Joyce Ashuntantang: Using Poetry to Help Save Cultural Treasures

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By Barbara Steinberger ( First published in

UNotes

)

Whether she is helping students find their voices through poetry, introducing them to authors around the world via Skype, or guiding them as they recite words of inspiration from Civil Rights leaders, Joyce Ashuntantang is a passionate believer in the power of words.

An associate professor of English in the University of Hartford’s Hillyer College, Ashuntantang also is a published poet and actress with a growing, international reputation for her stunning poetry and colorful and dramatic readings. In recent years she has read at international poetry festivals in Nicaragua, Colombia, and Greece, while also bringing her unique voice to a number of events in the Hartford area.

This week, Ashuntantang is playing a key role in the University’s “Empowering Change” initiative, a weeklong series of events celebrating the 50th anniversary of the of the Civil Rights Act, as she and fellow Hillyer faculty member Anthony Rauche present an interactive program on Music and Poetry for Social Change. Ashuntantang has been working with students to help them give voice to enduring words from the Civil Rights era. This grew out of a popular program she started called “Words Like Trees,” in which students recite the words of prominent African Americans each year during Black History Month.

A Deep Connection to her Homeland

Among the themes that run throughout Ashuntantang’s teaching, poetry, and scholarly work is her connection to her native Cameroon in western Africa. This past summer, she traveled to Cameroon as part of her work on a book that will use poetry and photography to document the disappearing folk art of the Manyu region of Cameroon, where she is from.

Ashuntantang has written many poems about Manyu crafts that tell vivid stories about the crafts and their role in the lives of Manyu women, in particular. One poem, Asoreh, tells a story centered around an “asoreh,” a richly decorated dish that Manyu women created for their husbands. When the husband died, the asoreh was broken in a public ceremony, indicating that the woman was now free to re-marry.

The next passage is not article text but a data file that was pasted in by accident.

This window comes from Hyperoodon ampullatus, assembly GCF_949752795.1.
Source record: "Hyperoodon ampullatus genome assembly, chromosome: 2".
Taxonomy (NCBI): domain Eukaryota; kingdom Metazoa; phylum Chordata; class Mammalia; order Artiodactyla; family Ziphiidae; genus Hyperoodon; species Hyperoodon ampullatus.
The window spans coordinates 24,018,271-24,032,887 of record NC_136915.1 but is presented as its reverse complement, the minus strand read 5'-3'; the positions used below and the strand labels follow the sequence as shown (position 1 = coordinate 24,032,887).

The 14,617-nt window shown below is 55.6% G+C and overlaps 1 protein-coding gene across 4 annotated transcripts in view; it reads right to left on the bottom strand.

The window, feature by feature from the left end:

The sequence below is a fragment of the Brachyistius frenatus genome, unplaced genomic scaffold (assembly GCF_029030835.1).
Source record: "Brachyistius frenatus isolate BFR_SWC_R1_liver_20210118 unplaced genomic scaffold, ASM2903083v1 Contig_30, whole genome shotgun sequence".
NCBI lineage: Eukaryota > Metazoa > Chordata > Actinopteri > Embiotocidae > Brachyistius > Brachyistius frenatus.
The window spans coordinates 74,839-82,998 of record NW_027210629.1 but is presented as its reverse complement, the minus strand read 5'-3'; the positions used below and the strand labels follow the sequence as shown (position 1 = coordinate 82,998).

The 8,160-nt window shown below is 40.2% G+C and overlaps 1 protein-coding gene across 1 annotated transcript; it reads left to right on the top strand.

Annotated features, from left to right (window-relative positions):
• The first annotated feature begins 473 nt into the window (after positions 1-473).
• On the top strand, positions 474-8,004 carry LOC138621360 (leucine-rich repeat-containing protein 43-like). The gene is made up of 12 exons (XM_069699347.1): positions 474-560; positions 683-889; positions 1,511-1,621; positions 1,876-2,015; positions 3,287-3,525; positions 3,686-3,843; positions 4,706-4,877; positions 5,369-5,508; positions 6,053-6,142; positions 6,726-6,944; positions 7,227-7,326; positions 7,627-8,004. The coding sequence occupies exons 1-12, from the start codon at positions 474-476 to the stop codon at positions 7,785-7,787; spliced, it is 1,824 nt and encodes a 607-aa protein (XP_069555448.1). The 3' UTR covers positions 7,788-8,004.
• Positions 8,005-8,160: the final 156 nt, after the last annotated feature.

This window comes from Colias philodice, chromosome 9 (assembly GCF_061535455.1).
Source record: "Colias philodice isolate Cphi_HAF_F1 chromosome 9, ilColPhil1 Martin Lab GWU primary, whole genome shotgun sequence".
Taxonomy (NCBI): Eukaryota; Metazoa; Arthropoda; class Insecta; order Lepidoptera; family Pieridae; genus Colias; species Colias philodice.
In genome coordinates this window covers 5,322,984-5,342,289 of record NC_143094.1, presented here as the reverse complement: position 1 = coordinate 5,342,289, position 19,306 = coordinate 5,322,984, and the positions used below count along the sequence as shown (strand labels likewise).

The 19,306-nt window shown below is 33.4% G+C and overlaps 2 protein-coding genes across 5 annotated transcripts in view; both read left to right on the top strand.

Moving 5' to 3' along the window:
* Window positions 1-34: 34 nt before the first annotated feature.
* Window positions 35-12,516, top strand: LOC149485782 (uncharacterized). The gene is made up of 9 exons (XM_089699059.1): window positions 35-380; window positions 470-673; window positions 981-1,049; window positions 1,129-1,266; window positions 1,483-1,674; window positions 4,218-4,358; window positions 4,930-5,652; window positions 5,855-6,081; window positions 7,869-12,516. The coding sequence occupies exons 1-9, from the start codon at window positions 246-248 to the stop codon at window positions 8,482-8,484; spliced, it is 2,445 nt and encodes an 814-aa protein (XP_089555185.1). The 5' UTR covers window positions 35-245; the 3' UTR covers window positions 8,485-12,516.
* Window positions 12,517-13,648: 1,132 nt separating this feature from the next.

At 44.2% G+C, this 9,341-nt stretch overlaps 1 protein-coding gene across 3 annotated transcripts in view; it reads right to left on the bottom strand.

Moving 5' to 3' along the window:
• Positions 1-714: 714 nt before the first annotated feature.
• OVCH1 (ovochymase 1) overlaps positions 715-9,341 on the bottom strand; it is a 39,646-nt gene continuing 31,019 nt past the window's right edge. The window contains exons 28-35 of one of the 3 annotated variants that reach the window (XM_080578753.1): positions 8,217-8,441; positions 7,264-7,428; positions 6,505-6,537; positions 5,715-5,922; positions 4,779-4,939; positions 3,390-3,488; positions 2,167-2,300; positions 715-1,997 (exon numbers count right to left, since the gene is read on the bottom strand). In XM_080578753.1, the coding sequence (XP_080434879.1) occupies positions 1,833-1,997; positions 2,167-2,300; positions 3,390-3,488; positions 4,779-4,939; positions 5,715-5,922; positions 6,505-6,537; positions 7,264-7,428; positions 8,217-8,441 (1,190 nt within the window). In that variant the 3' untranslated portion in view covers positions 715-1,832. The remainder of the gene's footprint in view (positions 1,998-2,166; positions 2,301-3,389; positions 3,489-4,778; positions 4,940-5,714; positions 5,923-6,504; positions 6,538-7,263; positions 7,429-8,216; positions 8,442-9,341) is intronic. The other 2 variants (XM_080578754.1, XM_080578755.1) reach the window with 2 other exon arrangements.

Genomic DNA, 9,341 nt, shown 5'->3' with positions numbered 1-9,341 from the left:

Ashuntantang’s heartbreaking poem is told from the perspective of a woman who has just witnessed the breaking of the asoreh after her husband’s death. In the poem, the woman talks about her deep love for her husband and wonders whether she will ever be ready to love someone else.

Click here to read Asoreh and other poems by Ashuntantang based on Manyu folk art.

Here is a video of Ashuntantang reading her poem, Asoreh.

Ashuntantang is hoping that her work will help preserve disappearing Manyu crafts like the asoreh—and she also wants to use her poetry to help preserve Kenyang, one of the disappearing ethnic languages of Cameroon. While the official languages of Cameroon are English and French, the country has more than 200 ethnic languages, many of which are dying as those who know them pass away.

During the “Hartford Loves Poetry” festival in April, Ashuntantang read two poems that she wrote in Kenyang.

“I want to give back to the language. I want people to soak in the language, enjoy the words, enjoy the rhythm, feel it,” Ashuntantang said. “Language is a repository of the culture. If we lose that, we lose the culture as well.”

See video of Ashuntantang reading poems in Kenyang at the “Hartford Loves Poetry” festival in April. (The readings start about four minutes into the video.)

Cover picture: Ashuntantang displays Manyu crafts in front of a now rarely used mud kitchen in Ashum Village, Cameroon. The crafts belong to Abraham Ashusong, custodian of Manyu artifacts and folklore. The child with Ashuntantang is Ashusong’s grandson. Photo by Tabi Zama of TGIM Cine School.

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